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On Behalf of | Jun 5, 2016 | Consumer Protection

A consumer lawyer colleague, Mark Chalos, authored a wonderful expose on the dirty, dirty world of Forced Arbitration and the dirty, dirty corporate powers who push it. It was recently published in The Tennessean.

Mark tells the story of one of his clients, who was fighting lung cancer in 2013, when she borrowed $300 from a payday loan company to make ends meet. When she became too ill to continue working her $15-per-hour job at the Salvation Army, she could not pay back the loan plus interest. The loan company informed her that she then owed $40,000 ($40,000!!!). The loan company refused to provide an explanation, beyond that it charges 153 percent interest (153%!!!).

You might be thinking that a court of law could sort this out. Right? Wrong. Lurking in the fine print in the loan documents is a Forced Arbitration Clause. Any borrower who has the nerve to challenge the loan company would be barred from Court and forced into binding arbitration – which is a secret, private process without any judges and few rules. The arbitration process often comes with significant fees for consumers making claims.

Mark points out that Corporations use these secret arbitration to run roughshod over consumers and has the data to back it up.

The most frequent fliers at these secret arbitration proceedings? Corporations. The most frequent winner at consumer arbitrations? Corporations. According to a comprehensive study of arbitrations released in 2015, corporations won 93 percent of all arbitrations; consumers won just 9 percent. And in the exceedingly rare instances where consumers recovered money, they recovered on average 12 cents of each dollar they had been cheated out of. There is a legitimate fear that the system is rigged.

Mark points out how corporations, as they always do, get legislation passed under the guise of one purpose, then use it in quite another way to rip off the less powerful.

Arbitration provisions were originally intended to be a mechanism for streamlining litigation costs for willing, legally savvy parties. The agreements were often extensively reviewed and negotiated by lawyers representing the interests of all participants before anyone signed them. Most importantly, in the traditional context, everyone involved knew and understood what they were agreeing to.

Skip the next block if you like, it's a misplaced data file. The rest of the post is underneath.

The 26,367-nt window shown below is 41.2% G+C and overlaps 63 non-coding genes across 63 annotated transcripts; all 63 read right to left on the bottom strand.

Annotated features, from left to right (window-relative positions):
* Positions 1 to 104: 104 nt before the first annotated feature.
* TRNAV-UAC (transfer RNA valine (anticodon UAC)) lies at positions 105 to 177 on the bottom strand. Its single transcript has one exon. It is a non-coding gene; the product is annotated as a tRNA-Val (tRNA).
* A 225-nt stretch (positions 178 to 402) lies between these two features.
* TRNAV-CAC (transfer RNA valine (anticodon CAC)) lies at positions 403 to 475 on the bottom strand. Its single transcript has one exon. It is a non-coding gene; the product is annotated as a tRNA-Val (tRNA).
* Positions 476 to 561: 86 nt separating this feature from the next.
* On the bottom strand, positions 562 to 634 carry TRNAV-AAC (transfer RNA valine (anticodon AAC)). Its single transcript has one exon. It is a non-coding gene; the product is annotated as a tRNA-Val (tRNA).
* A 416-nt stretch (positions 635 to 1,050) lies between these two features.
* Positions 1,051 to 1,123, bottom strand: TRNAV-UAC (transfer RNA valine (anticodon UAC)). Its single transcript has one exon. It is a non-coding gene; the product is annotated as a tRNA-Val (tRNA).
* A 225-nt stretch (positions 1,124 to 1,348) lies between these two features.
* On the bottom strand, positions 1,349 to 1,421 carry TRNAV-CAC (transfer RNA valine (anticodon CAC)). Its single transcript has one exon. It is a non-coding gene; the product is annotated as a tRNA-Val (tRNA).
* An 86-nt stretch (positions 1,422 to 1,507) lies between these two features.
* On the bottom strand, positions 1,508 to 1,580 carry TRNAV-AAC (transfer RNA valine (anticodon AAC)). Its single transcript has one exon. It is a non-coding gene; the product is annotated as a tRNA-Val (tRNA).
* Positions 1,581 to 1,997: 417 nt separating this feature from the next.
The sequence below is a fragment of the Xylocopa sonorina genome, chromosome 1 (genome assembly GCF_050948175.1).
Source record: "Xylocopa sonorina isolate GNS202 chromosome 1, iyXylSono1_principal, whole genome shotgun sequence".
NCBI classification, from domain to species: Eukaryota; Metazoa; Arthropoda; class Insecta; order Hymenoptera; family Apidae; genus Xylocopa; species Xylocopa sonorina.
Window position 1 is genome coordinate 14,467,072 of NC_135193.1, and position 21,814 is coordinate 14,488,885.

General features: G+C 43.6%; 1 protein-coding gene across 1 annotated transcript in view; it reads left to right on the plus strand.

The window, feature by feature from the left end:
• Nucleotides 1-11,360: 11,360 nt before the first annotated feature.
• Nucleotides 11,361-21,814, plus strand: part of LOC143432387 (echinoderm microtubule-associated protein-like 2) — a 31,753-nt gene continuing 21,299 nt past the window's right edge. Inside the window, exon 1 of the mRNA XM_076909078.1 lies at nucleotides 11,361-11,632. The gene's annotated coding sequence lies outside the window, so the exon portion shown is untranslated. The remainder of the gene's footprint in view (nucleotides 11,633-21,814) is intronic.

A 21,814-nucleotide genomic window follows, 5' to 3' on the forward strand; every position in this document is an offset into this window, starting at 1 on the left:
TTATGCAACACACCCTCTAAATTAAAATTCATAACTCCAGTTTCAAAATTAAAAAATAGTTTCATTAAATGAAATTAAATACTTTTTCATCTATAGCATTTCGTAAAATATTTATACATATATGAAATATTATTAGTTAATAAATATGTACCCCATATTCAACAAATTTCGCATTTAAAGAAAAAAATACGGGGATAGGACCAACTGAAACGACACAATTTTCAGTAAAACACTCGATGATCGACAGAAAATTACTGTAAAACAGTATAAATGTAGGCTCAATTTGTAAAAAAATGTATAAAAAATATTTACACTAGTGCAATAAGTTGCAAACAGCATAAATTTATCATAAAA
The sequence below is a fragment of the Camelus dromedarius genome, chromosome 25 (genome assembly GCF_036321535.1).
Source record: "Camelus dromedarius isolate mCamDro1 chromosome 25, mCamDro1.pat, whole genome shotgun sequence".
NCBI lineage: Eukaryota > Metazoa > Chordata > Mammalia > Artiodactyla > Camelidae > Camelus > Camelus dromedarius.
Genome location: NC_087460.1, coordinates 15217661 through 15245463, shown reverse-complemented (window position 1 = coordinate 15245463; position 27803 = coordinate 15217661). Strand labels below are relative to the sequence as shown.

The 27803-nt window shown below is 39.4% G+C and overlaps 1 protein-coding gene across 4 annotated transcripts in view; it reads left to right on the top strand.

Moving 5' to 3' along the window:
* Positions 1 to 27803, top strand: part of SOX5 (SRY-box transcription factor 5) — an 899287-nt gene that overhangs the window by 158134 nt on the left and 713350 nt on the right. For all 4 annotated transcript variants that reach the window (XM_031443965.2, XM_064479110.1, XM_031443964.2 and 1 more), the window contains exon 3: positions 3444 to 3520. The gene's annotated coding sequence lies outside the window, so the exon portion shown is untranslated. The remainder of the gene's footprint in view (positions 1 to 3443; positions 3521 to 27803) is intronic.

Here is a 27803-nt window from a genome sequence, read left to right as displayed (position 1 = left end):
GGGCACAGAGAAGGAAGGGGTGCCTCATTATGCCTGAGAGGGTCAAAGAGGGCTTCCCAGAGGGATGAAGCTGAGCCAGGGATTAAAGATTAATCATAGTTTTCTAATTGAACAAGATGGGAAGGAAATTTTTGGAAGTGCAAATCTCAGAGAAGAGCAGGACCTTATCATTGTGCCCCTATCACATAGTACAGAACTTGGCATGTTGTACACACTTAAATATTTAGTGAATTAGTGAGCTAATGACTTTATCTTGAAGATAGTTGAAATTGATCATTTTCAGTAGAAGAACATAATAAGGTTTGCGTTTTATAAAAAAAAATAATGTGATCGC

In recent years, however, forced arbitration provisions have become a hidden tool used by corporations in many consumer transactions to avoid accountability for a variety of schemes and frauds. Today, forced arbitration agreements are ever-present, including in transactions involving child care, credit cards, cellphones, car loans, home construction, student loans, payday loans, health insurance policies, and hospital and nursing home admissions.

Often buried deep in boilerplate “user agreements” and other such fine print, most consumers are not aware they would be forced into arbitration if they are swindled. Moreover, many forced arbitration provisions also state that the consumers cannot band together to hold wrongdoers accountable through class actions, which are often the only economical means for fighting schemes that involve many consumers cheated out of relatively small amounts each: $50 or $100, for example. The practical effect is that unscrupulous corporations get a “cheat Tennessee families for free” card.

Mark does point out one bright light emanating out of the Consumer Financial Protection Bureau (CFPB), which was one of the only positive outcomes of the corporate greed induced 2008 economic melt-down.

To ease this burden on consumers, the federal Consumer Financial Protection Bureau (CFPB), an agency created to protect consumers’ rights, recently proposed a new rule that would prohibit certain types of forced arbitration provisions in consumer financial transactions. The rule would help level the playing field for consumers. The CFPB action has met with much resistance and criticism from lobbyists for corporate special interests, many of whom would prefer to keep the current system of secret, forced arbitrations where the corporation is almost sure to win.

But the proposed CFPB rule is only a small step. Consumers must make their voices heard and must tell their federal and state legislators that the rigged system of forced arbitration must be thrown out. Tennessee families deserve a level playing field. The time has come to end forced arbitration.

You can see the full expose by pointing your browser here:

If you have been the victim of any form of consumer fraud, you should contact a qualified attorney right away.

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